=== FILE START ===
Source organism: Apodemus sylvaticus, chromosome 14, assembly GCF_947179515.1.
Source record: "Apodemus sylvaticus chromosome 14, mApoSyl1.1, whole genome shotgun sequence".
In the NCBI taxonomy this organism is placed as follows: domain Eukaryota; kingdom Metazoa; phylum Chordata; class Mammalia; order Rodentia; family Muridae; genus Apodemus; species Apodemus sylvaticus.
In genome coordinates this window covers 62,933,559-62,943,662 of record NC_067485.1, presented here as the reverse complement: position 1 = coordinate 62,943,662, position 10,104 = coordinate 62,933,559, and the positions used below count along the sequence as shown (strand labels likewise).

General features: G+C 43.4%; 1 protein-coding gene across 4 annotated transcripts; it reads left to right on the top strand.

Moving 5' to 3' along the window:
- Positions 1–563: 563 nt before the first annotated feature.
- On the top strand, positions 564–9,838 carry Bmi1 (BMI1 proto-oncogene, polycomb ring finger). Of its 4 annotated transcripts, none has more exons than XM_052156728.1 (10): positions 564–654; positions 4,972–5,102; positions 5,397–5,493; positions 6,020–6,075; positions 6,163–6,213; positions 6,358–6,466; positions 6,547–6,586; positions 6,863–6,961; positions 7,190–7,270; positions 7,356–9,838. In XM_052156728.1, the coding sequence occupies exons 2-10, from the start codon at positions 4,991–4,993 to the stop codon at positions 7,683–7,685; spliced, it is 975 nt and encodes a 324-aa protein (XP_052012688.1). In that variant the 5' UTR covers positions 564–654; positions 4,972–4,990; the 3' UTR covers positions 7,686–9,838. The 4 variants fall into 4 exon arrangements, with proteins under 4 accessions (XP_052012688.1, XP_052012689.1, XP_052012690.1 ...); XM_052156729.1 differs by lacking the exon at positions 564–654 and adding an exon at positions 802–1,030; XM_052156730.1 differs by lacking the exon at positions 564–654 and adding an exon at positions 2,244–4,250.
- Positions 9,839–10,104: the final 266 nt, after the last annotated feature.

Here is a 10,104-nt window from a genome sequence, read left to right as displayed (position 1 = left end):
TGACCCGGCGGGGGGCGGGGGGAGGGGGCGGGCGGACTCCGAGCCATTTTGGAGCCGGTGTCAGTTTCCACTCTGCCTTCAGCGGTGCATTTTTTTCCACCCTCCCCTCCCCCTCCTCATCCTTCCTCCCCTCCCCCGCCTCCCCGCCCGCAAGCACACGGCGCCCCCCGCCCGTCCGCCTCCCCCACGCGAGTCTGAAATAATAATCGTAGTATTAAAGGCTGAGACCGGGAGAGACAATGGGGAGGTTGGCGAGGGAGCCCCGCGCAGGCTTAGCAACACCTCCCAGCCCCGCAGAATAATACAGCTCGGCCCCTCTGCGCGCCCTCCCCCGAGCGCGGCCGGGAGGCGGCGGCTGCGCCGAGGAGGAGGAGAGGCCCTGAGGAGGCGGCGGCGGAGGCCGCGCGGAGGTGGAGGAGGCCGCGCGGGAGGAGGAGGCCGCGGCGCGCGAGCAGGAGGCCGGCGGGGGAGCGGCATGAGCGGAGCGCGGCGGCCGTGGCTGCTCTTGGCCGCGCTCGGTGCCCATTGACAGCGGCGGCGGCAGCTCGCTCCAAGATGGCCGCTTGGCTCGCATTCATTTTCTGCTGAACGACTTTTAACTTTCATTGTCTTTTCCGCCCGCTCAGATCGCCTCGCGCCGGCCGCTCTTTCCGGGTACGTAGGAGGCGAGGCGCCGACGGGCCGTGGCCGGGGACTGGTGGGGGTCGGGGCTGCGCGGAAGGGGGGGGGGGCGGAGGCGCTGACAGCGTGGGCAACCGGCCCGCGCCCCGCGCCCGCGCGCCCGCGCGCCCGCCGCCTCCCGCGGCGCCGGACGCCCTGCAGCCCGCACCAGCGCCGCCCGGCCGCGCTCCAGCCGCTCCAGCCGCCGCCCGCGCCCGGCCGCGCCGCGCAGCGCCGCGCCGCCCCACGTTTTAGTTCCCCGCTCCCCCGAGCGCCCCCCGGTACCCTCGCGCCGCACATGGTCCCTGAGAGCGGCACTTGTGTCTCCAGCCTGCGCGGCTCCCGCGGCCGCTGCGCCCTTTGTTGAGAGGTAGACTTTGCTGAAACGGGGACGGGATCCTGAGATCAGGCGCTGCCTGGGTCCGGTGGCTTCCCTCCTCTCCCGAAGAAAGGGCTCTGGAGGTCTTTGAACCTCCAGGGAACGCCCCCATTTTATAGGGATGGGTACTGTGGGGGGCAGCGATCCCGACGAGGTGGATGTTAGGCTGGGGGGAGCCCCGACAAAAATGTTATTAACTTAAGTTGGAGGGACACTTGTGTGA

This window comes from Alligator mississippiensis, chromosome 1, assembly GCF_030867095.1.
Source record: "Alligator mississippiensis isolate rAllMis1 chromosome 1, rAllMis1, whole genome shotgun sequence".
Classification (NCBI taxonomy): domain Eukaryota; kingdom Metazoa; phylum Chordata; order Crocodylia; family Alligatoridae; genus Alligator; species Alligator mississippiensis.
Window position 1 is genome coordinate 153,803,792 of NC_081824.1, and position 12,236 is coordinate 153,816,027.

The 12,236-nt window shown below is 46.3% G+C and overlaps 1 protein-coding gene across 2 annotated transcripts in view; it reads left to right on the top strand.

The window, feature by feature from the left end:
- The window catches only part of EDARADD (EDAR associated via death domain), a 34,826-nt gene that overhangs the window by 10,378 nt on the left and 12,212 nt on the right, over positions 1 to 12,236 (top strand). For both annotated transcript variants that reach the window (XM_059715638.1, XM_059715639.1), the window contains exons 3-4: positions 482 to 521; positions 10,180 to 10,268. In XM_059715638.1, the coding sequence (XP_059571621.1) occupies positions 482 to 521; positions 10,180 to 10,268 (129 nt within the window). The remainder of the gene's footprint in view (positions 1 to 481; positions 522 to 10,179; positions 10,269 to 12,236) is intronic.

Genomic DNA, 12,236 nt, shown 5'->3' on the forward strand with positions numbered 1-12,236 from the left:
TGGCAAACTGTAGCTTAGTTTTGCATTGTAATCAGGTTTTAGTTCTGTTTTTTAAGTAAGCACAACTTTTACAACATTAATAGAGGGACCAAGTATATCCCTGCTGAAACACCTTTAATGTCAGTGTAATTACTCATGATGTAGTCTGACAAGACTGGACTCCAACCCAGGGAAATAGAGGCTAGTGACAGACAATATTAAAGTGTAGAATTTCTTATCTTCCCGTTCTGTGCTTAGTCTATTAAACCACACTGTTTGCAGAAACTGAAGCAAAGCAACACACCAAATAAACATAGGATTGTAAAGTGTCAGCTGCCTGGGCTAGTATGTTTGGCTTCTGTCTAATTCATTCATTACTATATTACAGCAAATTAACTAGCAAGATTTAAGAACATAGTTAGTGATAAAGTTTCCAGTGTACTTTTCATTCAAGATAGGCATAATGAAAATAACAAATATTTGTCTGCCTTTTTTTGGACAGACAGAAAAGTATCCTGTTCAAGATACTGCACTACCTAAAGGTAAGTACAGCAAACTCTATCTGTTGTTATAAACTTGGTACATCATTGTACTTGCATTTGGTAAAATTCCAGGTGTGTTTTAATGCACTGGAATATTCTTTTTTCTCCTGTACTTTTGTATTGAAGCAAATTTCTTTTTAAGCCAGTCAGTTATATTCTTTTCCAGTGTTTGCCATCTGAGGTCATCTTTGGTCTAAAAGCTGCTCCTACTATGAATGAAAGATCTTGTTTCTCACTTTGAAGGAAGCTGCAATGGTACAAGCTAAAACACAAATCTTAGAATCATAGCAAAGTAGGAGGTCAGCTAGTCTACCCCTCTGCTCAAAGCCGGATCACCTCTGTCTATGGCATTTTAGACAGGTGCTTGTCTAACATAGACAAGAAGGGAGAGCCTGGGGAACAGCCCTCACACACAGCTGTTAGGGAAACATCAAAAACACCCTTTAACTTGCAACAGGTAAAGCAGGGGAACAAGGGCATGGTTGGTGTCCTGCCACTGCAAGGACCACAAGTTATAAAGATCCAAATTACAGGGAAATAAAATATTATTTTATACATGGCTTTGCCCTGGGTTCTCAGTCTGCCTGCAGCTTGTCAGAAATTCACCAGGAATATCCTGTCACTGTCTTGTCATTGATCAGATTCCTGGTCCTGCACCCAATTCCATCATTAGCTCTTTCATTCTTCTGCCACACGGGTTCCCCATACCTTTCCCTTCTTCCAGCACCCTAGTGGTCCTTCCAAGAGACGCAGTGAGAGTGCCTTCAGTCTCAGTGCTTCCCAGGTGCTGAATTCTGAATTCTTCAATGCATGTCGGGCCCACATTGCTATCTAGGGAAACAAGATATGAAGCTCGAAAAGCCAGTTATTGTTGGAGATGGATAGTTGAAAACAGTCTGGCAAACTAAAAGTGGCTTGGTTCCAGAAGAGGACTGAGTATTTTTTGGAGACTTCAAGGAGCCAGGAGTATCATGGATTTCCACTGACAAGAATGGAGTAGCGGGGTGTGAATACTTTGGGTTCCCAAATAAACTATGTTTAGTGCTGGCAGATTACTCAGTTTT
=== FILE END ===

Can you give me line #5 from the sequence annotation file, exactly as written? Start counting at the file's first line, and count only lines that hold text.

General features: G+C 43.4%; 1 protein-coding gene across 4 annotated transcripts; it reads left to right on the top strand.